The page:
Before the first game at the President’s Cup, Brandon said that I’d need to be more patient than in North America. Over there you can be more aggressive, run around like crazy, but if you try that here you’ll quickly get tired.

- You sit next to Brandon in the locker room and he famously loves to play jokes on his team-mates. He never gave Mike Lundin a minute’s peace. Has he already got you?

- No, not yet. He’s always really friendly and fun so everything’s been quiet so far. But I’ll keep my eye on him! (laughs)


Last year I didn’t make the playoffs, so I want to put that right

- What did you make of your experiences at the President of Kazakhstan’s Cup?

- Like Brandon said, I needed to rebuild my game a bit, play with a bit more patience and find the right tempo for the game, not just rush around everywhere. That didn’t happen right away. I had to train my thought process, because here you need to take everything into account to be able to create chances.

- In that tournament you played on a line with a Swede (Andre Petersson) and a Russian (Nikita Mikhailis). What language did you speak?

- We spoke hockey! (laughs). We used a lot of gestures, plus Andre speaks really good English so there wasn’t a problem. And Nikita’s a really smart guy, he understood what I was trying to say, even when it was in English. All three of us play in a similar style and if you have the same understanding of the game it doesn’t really matter what languages you speak.

- Barys finished third in the tournament, which was a bit of a disappointing result.

- There are a few reasons for that. The team has changed, a new coach has come in, we’ve changed tactics a bit, set up some new lines. Plus, these were our first games of the season. It’s not an excuse, of course, every athlete wants to win, but I’m sure we will look better further down the line.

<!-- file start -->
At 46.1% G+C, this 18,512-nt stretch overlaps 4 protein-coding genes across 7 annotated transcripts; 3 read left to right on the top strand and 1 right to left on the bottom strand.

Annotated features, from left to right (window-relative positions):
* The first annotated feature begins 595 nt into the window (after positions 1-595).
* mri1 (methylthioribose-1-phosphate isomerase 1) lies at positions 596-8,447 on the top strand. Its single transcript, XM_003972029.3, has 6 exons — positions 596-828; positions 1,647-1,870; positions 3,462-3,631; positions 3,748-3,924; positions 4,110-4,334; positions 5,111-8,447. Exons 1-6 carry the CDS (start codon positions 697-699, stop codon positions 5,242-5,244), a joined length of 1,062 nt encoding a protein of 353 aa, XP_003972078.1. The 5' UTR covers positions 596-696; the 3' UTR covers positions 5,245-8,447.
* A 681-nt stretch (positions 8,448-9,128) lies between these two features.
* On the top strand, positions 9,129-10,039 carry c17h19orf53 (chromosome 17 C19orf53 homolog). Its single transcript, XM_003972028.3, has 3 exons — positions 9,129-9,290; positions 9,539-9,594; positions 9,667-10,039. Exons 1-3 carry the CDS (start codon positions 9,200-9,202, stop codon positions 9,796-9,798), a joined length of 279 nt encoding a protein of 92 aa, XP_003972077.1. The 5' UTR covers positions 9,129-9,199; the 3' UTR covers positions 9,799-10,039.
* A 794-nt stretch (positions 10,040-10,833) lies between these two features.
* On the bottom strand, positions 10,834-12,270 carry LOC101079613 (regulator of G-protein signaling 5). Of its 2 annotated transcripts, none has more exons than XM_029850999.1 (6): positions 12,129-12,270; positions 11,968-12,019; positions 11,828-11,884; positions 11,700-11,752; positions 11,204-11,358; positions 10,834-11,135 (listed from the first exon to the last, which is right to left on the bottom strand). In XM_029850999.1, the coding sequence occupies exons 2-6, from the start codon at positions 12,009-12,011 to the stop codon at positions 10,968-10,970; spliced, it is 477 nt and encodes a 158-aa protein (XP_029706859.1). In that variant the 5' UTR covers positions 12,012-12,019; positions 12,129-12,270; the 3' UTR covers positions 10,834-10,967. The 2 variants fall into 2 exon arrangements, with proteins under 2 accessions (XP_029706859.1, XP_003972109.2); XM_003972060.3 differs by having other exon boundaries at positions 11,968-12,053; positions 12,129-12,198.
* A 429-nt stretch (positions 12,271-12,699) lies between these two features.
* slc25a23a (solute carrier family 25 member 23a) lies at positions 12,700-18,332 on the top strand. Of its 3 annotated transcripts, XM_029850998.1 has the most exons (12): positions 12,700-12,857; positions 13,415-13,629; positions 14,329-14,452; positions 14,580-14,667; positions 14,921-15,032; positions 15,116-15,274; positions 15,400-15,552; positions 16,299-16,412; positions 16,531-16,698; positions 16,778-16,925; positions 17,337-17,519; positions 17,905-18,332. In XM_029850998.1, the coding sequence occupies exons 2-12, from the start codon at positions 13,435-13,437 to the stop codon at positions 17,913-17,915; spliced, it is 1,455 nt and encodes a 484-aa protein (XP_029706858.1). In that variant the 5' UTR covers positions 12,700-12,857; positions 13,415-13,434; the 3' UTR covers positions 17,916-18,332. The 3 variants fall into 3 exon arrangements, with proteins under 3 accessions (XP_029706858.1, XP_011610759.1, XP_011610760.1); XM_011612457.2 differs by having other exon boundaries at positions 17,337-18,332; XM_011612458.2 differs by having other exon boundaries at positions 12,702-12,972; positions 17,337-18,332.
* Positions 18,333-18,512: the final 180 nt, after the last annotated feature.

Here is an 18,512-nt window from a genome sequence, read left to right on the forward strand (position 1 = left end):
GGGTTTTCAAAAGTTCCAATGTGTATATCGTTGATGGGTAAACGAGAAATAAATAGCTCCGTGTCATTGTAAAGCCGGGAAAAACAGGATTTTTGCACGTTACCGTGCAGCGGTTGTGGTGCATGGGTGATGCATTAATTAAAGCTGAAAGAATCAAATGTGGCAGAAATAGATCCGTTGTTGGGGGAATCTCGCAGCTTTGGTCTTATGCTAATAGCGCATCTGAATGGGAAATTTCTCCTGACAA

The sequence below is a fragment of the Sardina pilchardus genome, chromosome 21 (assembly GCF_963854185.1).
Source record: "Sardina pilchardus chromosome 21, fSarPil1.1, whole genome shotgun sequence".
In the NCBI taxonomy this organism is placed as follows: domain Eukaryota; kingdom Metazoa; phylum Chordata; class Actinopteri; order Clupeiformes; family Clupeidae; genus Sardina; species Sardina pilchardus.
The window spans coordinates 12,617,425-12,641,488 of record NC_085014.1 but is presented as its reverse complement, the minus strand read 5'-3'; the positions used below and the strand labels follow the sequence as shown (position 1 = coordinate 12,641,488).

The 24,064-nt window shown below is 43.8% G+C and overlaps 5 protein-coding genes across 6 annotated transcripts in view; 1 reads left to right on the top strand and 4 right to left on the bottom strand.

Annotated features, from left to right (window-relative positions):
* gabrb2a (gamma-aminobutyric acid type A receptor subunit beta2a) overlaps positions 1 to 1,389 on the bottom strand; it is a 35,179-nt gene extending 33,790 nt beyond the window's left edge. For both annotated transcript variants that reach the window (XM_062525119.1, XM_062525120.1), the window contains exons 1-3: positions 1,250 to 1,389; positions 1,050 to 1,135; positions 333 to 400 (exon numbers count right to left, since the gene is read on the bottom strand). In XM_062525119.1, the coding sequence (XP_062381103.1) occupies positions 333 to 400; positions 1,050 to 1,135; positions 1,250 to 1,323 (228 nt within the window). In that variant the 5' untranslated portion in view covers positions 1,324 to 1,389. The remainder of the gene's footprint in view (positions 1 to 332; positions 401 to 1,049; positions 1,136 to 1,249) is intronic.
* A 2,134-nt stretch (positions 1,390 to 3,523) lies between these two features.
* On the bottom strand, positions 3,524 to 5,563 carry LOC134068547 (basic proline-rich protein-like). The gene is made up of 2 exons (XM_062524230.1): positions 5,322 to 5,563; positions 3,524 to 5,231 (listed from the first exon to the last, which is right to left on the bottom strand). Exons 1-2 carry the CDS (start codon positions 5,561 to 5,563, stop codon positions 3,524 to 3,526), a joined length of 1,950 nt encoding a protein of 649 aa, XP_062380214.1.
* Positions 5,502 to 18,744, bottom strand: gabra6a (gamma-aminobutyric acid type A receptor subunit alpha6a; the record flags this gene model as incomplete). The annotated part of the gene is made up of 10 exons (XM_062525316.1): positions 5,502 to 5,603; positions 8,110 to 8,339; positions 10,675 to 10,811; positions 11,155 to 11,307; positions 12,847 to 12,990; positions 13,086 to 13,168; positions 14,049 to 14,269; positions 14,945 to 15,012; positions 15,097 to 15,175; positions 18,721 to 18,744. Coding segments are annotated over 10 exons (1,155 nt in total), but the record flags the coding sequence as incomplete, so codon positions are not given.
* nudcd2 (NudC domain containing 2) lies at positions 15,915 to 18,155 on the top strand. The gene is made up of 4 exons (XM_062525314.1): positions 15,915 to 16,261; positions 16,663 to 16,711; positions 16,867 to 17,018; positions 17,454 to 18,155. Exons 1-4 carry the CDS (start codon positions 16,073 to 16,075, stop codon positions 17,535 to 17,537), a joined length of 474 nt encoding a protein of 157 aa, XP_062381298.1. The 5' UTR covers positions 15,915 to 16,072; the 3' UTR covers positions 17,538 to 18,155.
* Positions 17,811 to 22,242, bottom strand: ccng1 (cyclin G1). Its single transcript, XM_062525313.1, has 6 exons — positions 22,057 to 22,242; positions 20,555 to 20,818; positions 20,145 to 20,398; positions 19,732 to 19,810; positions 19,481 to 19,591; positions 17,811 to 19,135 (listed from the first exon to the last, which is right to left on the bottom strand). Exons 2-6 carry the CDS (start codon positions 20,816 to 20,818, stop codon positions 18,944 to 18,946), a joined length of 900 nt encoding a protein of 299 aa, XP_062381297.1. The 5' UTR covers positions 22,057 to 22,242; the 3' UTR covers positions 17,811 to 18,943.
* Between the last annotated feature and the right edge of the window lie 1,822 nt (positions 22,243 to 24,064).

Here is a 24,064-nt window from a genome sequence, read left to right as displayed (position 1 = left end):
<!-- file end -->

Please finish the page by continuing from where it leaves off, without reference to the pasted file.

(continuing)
- You’re not the biggest of players. Do you think that will be a bonus or a challenge in the KHL?

- I think it can be a big advantage for me. You don’t see so many big hits here, which is already a good thing for me, plus when they do happen there’s more space on the ice so it’s easier for me to dodge them. In addition, the bigger guys find it harder to catch me, which means I’m able to draw more penalties.

Before the first game at the President’s Cup, Brandon said that I’d need to be more patient than in North America. Over there you can be more aggressive, run around like crazy, but if you try that here you’ll quickly get tired.

- What do you expect from your first KHL season?

- The main goal is to keep developing, to learn something new every day. If every player is trying to get better, that reflects on the team. Also, last season my team didn’t make the playoffs, which is always a blow because the playoffs are the key part of the season. So I want to put that right in the KHL.

- Life in hockey means a lot of travel. Which places are you looking forward to seeing?

- Everywhere! I’ve never been outside of North America before so I was really excited about flying to Astana. I’ve heard that Moscow and St. Petersburg are really beautiful cities, we’re going to Europe, to China … I can’t wait to discover it for myself.

- And finally, how should we translate your surname?

- (laughs) When I came here, Darren told me that it sounds like the Russian word for ‘wolf’. In Canada it doesn’t really mean anything, but my father’s ancestors were Dutch and I believe that ‘valk’ is the Dutch for ‘falcon’. But I don’t mind if people think of me as a wolf – it’s also a noble beast.



Curtis VALK

Born: Feb. 8, 1993 in Medicine Hat, Canada.

Career: Medicine Hat Tigers (WHL) 2010-14; Utica Comets (AHL) 2014-2017; Kalamazoo Wings (ECHL) 2014-2016; Springfield Thunderbirds (AHL) 2017-2018; Florida Panthers (NHL) 2017-18; Barys Astana 2018- present.

Andy Potts Andy Potts
Lyudmila Geger Lyudmila Geger